Short ribs Texas style
It is smoke roasting that makes Texas barbecue what it is supposed to be. The goal is to get the meat to the temperature where both fat and collagen have melted. Treating the meat just like pork ribs, pork shoulder, and beef brisket is the approach. The trick is to take the temperature up past “well done”, going as high as 190°F. The optimum range seems to be 180-190°F.
Here the seductive flavors of smoke and spice rub carry the tune. At 180-190°F, much of the fat renders off and the melted collagens replace the water as moisturizer.
In commercial situations, brick pits burning post oak are still considered the best, if old fashioned, as is cooking at 275 to 300°F in these pits for 1.5 to 2.5 hours in racks of four ribs. Texas style short ribs at home are best cooked a bit lower and slower to reduce shrinkage at 225°F to bring the meat up to about 180°F internal. This process that can take up to 4 ½ to 5 hours, depending on the thickness of the meat.
The one tip that’s worth mentioning here is if you are going to go to the trouble to make BBQ Ribs, make a pile of them, use what you need and wrap the rest in air tight packs on the serving sizes you need and freeze. They keep and reheat deliciously for 3 – 4 months.
The one tip that’s worth mentioning here is if you are going to go to the trouble to make BBQ Ribs, make a pile of them, use what you need and wrap the rest in air tight packs of the serving sizes you need and freeze. They keep and reheat deliciously for 3 – 6 months.
BBQ Beef Short Rib Recipe
1) Begin by removing all of the fat and the very tough “silverskin” from the top of the meat, but not the membrane from the exposed side of the bones (as you do with pork ribs), then cut slabs into individual bones. Some bones in a package have little meat and lots of fat. Don’t toss these, trim and cook them anyway. There are several nice bites of meat on the sides of the bone, and they will finish long before the other ribs and you can snack on those while waiting for the thicker slabs to cook through.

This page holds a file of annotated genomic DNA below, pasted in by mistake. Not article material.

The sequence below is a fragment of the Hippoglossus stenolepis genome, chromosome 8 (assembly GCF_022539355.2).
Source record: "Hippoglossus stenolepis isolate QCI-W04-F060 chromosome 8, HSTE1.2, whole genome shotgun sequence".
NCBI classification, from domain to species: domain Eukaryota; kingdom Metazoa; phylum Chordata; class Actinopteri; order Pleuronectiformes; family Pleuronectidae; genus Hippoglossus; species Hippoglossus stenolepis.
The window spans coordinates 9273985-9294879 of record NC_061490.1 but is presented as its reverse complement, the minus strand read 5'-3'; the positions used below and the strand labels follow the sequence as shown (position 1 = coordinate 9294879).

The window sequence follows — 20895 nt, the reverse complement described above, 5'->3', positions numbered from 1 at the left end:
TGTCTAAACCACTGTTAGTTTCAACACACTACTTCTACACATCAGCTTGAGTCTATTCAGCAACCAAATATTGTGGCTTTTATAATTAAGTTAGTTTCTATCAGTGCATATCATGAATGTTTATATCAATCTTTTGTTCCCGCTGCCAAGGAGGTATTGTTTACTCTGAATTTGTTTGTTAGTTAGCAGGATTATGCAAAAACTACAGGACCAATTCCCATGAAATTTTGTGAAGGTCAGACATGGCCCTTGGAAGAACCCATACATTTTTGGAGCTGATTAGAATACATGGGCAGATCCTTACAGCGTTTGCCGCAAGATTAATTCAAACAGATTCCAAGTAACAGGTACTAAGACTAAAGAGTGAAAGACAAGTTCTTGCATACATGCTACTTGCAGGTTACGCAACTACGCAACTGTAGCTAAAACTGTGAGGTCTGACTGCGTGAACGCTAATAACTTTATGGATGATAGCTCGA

2) Lightly coat the meat with extra virgin olive oil so the oil soluble spices in the rub will stick, dissolve and penetrate a bit. Flavor the meat with a rub that contains salt but very little sugar. Our BAPantryGourmet.com House Steak Seasoning is perfect. Rub tops,sides and bottom, and coat generously. Allow the rubto work on the meat in the refrigerator for a minimum of an hour, three’s bette or even overnight..
3) Setup your grill or smoker for indirect cooking. Preheat to 225°F (hot enough to kill bacteria but not too high to evaporate all the moisture.)
4) Put the meat on, bone side down, and add the wood: oak (traditional in Texas because it is mild) but other woods hickory, apple, cherry or mesquite work fine. I like apple. Beef absorbs smoke more quickly than other cuts, so always, go easy on the wood. Too much smoke will ruin the meal. Add no more than 2-4 ounces on a tight cooker, double that if it leaks a lot and keep the lid on.
Don’t add more wood. Don’t turn the meat over and cook bone down all the way. Keep covered and resist looking until about 3/4 of the way through the cook, based on the guide below. (Remember the old saw: If you’re looking, You’re NOT cooking!) The exact length of cook time depends on variables such as the composition of the meat (each steer is different; a cut across the grain and a good look at the texture will give you a good idea. Coarser texture/thicker meat = a longer the cooking time).
- 1″ thick meat should hit 180°F (Texas style) in about 3 hours.
- 1.5″ thick meat should hit 150°F in about 1.5 hours and 180°F in about 3.5 hours.
- 2″ thick meat should hit 150°F in about 2 hours and 180°F in about 4 hours.
With smokey BBQ skip the sauce. Tomato based sauces with a sweet profile clash with smoky beef; good for pork and chicken, but not smokey ribs. If you must use a sauce, try a Demi-glace spiked with heavy red wine and a touch of horseradish.
6) Nice to serve: Bourbon Baked Beans and your favorite Cole Slaw